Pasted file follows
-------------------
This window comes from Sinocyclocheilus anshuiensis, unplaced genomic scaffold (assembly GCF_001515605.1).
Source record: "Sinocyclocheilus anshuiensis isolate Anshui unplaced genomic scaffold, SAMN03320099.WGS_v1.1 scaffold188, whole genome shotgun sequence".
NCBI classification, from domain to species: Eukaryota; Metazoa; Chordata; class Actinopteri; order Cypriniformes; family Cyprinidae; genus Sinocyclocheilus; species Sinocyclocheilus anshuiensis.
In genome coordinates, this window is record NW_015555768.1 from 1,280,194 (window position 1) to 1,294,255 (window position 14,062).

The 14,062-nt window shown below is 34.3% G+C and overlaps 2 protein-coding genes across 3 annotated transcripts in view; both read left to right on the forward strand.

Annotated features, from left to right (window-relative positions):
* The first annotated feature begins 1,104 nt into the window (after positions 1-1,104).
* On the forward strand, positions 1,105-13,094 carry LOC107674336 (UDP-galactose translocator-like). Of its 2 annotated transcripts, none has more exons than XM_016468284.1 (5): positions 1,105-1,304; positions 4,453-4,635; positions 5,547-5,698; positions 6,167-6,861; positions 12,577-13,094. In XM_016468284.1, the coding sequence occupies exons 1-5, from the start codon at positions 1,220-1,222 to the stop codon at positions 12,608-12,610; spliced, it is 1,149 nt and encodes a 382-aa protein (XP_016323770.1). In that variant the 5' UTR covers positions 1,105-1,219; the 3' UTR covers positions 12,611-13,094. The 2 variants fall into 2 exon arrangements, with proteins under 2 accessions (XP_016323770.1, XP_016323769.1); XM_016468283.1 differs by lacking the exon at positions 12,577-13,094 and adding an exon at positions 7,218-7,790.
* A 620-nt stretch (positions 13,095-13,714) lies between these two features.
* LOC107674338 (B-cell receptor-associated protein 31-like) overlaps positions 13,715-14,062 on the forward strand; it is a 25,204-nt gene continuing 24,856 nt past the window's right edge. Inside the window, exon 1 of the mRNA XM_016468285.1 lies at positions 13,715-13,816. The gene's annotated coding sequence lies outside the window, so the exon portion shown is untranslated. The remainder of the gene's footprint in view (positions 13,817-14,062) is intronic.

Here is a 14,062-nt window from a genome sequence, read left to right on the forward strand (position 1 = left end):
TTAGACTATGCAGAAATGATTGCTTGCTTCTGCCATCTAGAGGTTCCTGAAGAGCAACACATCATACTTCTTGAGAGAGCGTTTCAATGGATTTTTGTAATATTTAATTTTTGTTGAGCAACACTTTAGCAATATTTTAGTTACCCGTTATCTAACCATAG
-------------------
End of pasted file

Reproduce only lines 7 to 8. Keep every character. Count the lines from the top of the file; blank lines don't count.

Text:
* The first annotated feature begins 1,104 nt into the window (after positions 1-1,104).
* On the forward strand, positions 1,105-13,094 carry LOC107674336 (UDP-galactose translocator-like). Of its 2 annotated transcripts, none has more exons than XM_016468284.1 (5): positions 1,105-1,304; positions 4,453-4,635; positions 5,547-5,698; positions 6,167-6,861; positions 12,577-13,094. In XM_016468284.1, the coding sequence occupies exons 1-5, from the start codon at positions 1,220-1,222 to the stop codon at positions 12,608-12,610; spliced, it is 1,149 nt and encodes a 382-aa protein (XP_016323770.1). In that variant the 5' UTR covers positions 1,105-1,219; the 3' UTR covers positions 12,611-13,094. The 2 variants fall into 2 exon arrangements, with proteins under 2 accessions (XP_016323770.1, XP_016323769.1); XM_016468283.1 differs by lacking the exon at positions 12,577-13,094 and adding an exon at positions 7,218-7,790.